Lastly, while solving the maze, your code should leave indicators of its progress. If it is searching to the right, the current location should have a '>' in place of the empty space. If searching down put a 'v'. If searching left '<', and if searching up '^'. If your code has to backtrack remove the direction arrow, and set the location back to a ' '.

Once your maze is solved print out the maze again. You should a see step-by-step guide to walking the maze. E.g.,

``````    main("somemaze.maze")
#########
#S#   #E#
# # #   #
#   # # #
#########
``````

S is at (1,1)

``````     #########
#S#>>v#E#
#v#^#>>^#
#>>^# # #
#########
``````

Test your code with different different start and end locations, and optionally over a variety of mazes.

Here is the code I have so far: But the code is not actually printing the track in the maze, and I'm not sure why.

``````    def loadMaze():
global mazeList
mazeList = [list(i.strip()) for i in readLines]

def showMaze():
for i in mazeList:
mazeprint = ''
for j in i:
mazeprint = mazeprint + j
print(mazeprint)
print('\n')

def solve(x,y, mazeList):
mazeList[x][y] = "o"
#Base case
if y > len(mazeList) or x > len(mazeList[y]):
return False
if mazeList[y][x] == "E":
return True
if mazeList[y][x] != " ":
return False
#marking
if solve(x+1,y) == True:  #right
mazeList[x][y]= '>'
elif solve(x,y+1) == True:  #down
mazeList[x][y]= 'v'
elif solve(x-1,y) == True:  #left
mazeList[x][y]= '<'
elif solve(x,y-1) == True:  #up
mazeList[x][y]= '^'
else:
mazeList[x][y]= ' '
return (mazeList[x][y]!= ' ')
``````
-
Thank you! I've been looking for examples, but I hadn't found one that was really useful to me! This one seems very helpful. – MarissaLeigh Mar 28 '14 at 0:57
No problem. If you encounter any other problem, just update the question with your new queries – sshashank124 Mar 28 '14 at 0:58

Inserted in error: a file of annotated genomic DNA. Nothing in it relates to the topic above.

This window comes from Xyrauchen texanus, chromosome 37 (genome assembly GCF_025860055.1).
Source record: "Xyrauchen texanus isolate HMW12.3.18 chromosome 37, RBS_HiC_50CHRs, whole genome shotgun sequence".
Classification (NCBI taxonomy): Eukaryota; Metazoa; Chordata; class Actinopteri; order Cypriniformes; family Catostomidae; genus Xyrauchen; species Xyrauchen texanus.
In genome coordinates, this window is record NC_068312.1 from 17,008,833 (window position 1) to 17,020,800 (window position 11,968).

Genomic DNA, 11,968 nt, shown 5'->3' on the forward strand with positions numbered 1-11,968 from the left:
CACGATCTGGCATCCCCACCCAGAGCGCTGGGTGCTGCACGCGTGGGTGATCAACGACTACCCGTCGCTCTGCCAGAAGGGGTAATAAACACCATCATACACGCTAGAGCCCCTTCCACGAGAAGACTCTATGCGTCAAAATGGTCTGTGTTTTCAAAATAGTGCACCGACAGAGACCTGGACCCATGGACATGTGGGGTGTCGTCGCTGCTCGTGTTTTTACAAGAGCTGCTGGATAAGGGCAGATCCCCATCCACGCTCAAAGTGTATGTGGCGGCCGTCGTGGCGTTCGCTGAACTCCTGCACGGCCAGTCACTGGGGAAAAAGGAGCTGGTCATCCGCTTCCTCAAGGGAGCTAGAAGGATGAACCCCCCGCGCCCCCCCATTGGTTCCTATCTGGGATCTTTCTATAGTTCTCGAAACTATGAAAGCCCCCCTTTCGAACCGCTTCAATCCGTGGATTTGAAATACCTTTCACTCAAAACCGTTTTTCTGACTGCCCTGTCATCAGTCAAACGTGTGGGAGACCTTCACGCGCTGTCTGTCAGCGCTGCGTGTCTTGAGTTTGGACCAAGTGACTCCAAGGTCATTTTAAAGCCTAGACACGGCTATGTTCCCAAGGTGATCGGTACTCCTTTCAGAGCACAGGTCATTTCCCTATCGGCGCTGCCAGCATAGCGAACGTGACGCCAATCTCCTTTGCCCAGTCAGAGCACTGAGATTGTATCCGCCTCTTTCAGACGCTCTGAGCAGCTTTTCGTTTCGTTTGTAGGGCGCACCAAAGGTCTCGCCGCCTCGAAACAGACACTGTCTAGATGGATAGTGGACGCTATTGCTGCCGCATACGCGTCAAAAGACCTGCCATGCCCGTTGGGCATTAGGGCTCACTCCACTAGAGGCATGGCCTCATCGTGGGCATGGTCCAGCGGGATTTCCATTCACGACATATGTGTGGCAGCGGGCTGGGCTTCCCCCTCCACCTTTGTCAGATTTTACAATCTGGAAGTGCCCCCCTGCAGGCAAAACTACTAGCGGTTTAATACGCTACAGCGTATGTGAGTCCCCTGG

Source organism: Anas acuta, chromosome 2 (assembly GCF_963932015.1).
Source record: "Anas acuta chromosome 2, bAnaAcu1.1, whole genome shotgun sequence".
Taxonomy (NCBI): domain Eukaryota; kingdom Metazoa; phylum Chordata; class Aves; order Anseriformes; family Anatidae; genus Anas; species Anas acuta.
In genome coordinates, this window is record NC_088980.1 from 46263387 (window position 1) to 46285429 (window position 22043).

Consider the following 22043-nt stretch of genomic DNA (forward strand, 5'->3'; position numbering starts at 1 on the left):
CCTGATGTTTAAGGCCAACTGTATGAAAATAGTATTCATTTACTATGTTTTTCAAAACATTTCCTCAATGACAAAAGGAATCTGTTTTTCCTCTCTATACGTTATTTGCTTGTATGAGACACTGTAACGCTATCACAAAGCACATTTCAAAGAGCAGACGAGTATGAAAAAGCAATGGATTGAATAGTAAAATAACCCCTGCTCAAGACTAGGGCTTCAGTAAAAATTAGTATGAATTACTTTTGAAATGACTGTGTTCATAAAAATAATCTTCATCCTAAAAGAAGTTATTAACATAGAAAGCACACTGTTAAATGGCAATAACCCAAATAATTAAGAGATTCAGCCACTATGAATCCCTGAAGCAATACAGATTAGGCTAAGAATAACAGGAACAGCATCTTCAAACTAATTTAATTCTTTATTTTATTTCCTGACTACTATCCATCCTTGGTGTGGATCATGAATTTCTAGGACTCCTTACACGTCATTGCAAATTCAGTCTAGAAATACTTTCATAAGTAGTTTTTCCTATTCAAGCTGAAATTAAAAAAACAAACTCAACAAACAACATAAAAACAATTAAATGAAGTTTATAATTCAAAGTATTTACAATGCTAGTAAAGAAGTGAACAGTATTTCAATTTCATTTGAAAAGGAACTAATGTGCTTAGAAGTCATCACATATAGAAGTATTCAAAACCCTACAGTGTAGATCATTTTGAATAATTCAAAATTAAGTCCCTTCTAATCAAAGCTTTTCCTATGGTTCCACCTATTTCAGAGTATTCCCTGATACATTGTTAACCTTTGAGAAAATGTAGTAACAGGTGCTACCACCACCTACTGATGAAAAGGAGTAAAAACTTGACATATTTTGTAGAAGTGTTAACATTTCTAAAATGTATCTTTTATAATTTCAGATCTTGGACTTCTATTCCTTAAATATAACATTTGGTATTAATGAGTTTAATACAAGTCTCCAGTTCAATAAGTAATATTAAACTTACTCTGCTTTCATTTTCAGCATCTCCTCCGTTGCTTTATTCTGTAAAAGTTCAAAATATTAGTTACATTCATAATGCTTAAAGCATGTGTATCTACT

Not directly related to maze solving, but I made an attempt to show/explain a recursion question here stackoverflow.com/a/22678614/478656 the past couple of days. – TessellatingHeckler Mar 28 '14 at 14:26
Could someone tell me why the code I updated might not be working properly? – MarissaLeigh Mar 28 '14 at 21:44

Here is my solution of CodeEval's The Labirynth challenge:

``````import sys
sys.setrecursionlimit(5000)

class Maze(object):
FLOOR = ' '
WALLS = '*'
PATH = '+'

def __init__(self):
self.cols = 0
self.rows = 0
self.maze = []

def walk_forward(self, current_k, r, c):
self.maze[r][c] = current_k
next_k = current_k + 1
# up
if r > 1:
up = self.maze[r - 1][c]
if up != self.WALLS:
if up == self.FLOOR or int(up) > current_k:
self.walk_forward(next_k, r - 1, c)
# down
if r < self.rows - 1:
down = self.maze[r + 1][c]
if down != self.WALLS:
if down == self.FLOOR or int(down) > current_k:
self.walk_forward(next_k, r + 1, c)
# left
if c > 1:
left = self.maze[r][c - 1]
if left != self.WALLS:
if left == self.FLOOR or int(left) > current_k:
self.walk_forward(next_k, r, c - 1)
# right
if c < self.cols - 1:
right = self.maze[r][c + 1]
if right != self.WALLS:
if right == self.FLOOR or int(right) > current_k:
self.walk_forward(next_k, r, c + 1)

def walk_backward(self, r, c):
current_k = self.maze[r][c]
if not isinstance(current_k, int):
return False
self.maze[r][c] = self.PATH

up = self.maze[r - 1][c] if r > 0 else None
down = self.maze[r + 1][c] if r < self.rows - 1 else None
left = self.maze[r][c - 1] if c > 1 else None
right = self.maze[r][c + 1] if c < self.cols else None

passed = False
if up and isinstance(up, int) and up == current_k - 1:
self.walk_backward(r - 1, c)
passed = True
if down and isinstance(down, int) and down == current_k - 1:
self.walk_backward(r + 1, c)
passed = True
if left and isinstance(left, int) and left == current_k - 1:
self.walk_backward(r, c - 1)
passed = True
if right and isinstance(right, int) and right == current_k - 1:
self.walk_backward(r, c + 1)

def cleanup(self, cleanup_path=False):
for r in range(0, self.rows):
for c in range(0, self.cols):
if isinstance(self.maze[r][c], int):
self.maze[r][c] = self.FLOOR
if cleanup_path and self.maze[r][c] == self.PATH: